July 2019
Volume 60, Issue 9
Free
ARVO Annual Meeting Abstract  |   July 2019
Anterior scleral changes with accommodation and convergence
Author Affiliations & Notes
  • Hamed Niyazmand
    Optometry and Vision Science, Queensland University of Technology, Kelvin Grove, Brisbane, Queensland, Australia
  • Scott A Read
    Optometry and Vision Science, Queensland University of Technology, Kelvin Grove, Brisbane, Queensland, Australia
  • Michael J Collins
    Optometry and Vision Science, Queensland University of Technology, Kelvin Grove, Brisbane, Queensland, Australia
  • David A. Atchison
    Optometry and Vision Science, Queensland University of Technology, Kelvin Grove, Brisbane, Queensland, Australia
  • Footnotes
    Commercial Relationships   Hamed Niyazmand, None; Scott Read, None; Michael Collins, None; David Atchison, None
  • Footnotes
    Support  None
Investigative Ophthalmology & Visual Science July 2019, Vol.60, 4362. doi:https://doi.org/
  • Views
  • Share
  • Tools
    • Alerts
      ×
      This feature is available to authenticated users only.
      Sign In or Create an Account ×
    • Get Citation

      Hamed Niyazmand, Scott A Read, Michael J Collins, David A. Atchison; Anterior scleral changes with accommodation and convergence. Invest. Ophthalmol. Vis. Sci. 2019;60(9):4362. doi: https://doi.org/.

      Download citation file:


      © ARVO (1962-2015); The Authors (2016-present)

      ×
  • Supplements
Abstract

Purpose : Recent research investigating ocular changes associated with near tasks indicates accommodation may affect the anterior scleral shape. This study aimed to examine the effects of accommodation, convergence and their interaction upon anterior scleral shape.

Methods : The right eyes of 36 young healthy adult subjects (mean age 23.5 ± 3.8 years) had measures of anterior eye shape collected with the Eye Surface Profilometer (ESP) before and during visual tasks under three conditions: 5 D accommodation (0° convergence), 9° convergence (0 D accommodation), and a combination of 5 D accommodation and 9° convergence. Accommodative stimuli were introduced using a Badal optometer via a beam splitter. Three ESP scans were captured and the sagittal height data were averaged along a horizontal cross-section in 0.7 mm width zones in both the peripheral cornea and the anterior sclera (Figure 1).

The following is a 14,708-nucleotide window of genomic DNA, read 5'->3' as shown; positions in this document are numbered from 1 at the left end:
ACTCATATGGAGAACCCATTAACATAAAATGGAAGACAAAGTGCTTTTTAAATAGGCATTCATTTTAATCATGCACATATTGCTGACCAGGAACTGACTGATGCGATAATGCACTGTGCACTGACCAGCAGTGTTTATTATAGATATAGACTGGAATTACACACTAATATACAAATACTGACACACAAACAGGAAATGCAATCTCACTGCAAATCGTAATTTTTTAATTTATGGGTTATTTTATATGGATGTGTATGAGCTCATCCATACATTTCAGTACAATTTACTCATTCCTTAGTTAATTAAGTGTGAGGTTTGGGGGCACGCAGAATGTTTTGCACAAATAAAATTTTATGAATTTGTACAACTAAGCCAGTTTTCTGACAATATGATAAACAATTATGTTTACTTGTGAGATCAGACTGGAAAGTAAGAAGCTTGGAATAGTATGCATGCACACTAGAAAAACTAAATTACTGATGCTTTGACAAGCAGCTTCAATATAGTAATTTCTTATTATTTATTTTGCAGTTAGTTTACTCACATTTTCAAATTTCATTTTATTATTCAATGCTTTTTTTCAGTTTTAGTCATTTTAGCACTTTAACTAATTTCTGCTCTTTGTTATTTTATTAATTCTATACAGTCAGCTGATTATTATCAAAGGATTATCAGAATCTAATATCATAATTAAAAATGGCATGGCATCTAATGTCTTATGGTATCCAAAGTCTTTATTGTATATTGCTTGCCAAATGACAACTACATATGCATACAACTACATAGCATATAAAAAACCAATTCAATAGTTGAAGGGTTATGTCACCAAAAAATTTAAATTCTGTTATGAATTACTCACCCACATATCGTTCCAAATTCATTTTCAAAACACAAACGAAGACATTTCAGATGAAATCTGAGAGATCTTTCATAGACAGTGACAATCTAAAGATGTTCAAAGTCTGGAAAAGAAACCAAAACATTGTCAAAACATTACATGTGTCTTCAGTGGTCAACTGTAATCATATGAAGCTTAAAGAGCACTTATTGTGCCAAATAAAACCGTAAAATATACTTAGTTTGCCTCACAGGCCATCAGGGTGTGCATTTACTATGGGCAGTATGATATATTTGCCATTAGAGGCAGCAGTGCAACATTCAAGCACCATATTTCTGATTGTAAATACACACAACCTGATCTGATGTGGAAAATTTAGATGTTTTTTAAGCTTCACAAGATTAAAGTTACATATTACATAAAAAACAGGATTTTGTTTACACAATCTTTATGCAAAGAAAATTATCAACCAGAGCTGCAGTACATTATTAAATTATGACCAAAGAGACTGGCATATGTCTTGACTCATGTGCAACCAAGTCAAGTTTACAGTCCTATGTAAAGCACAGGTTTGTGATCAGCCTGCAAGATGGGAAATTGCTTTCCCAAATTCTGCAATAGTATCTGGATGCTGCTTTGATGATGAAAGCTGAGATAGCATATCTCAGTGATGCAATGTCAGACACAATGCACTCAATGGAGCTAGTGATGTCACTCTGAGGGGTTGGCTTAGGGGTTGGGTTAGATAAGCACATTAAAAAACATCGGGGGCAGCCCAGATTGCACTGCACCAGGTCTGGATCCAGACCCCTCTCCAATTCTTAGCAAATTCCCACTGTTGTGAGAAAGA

Results : The anterior scleral surface exhibited a small anterior movement (mean height change of 5 ± 2 µm, p = 0.04) in the zone up to 0.7 mm beyond the nasal limbus during accommodation. Greater movement occurred during convergence in the zone up to 0.7 mm and in the zone 0.7 to 1.4 mm beyond the nasal limbus (mean changes 13 ± 4 and 19 ± 6 µm, respectively, both p < 0.01) (Figure 2), and similar movement (10 ± 4 µm and 15 ± 5, both p < 0.02) occurred in the same nasal scleral zones during the combined convergence and accommodation condition. No significant changes in temporal anterior surface height were observed for any condition.

Conclusions : Accommodation and convergence produce small but significant changes to anterior surface shape in the nasal anterior scleral region. The largest changes occurred during convergence, and this is most likely due to medial rectus contraction.

This abstract was presented at the 2019 ARVO Annual Meeting, held in Vancouver, Canada, April 28 - May 2, 2019.

 

Figure 1: ESP measurement from a representative subject. Sagittal height data from the horizontal meridian were calculated from a series of 0.7 mm width zones either side of the limbus (denoted by the vertical red dashed lines) on the nasal (N) and temporal sides.

Figure 1: ESP measurement from a representative subject. Sagittal height data from the horizontal meridian were calculated from a series of 0.7 mm width zones either side of the limbus (denoted by the vertical red dashed lines) on the nasal (N) and temporal sides.

 

Figure 2: Changes in anterior eye surface height with different visual tasks in various zones. Dashed vertical lines indicate the location of limbus. Asterisks indicate significant change (p<0.05). Error bars indicate 95% confidence intervals. Positive values represent movement in the anterior direction.

Figure 2: Changes in anterior eye surface height with different visual tasks in various zones. Dashed vertical lines indicate the location of limbus. Asterisks indicate significant change (p<0.05). Error bars indicate 95% confidence intervals. Positive values represent movement in the anterior direction.

×
×

This PDF is available to Subscribers Only

Sign in or purchase a subscription to access this content. ×

You must be signed into an individual account to use this feature.

×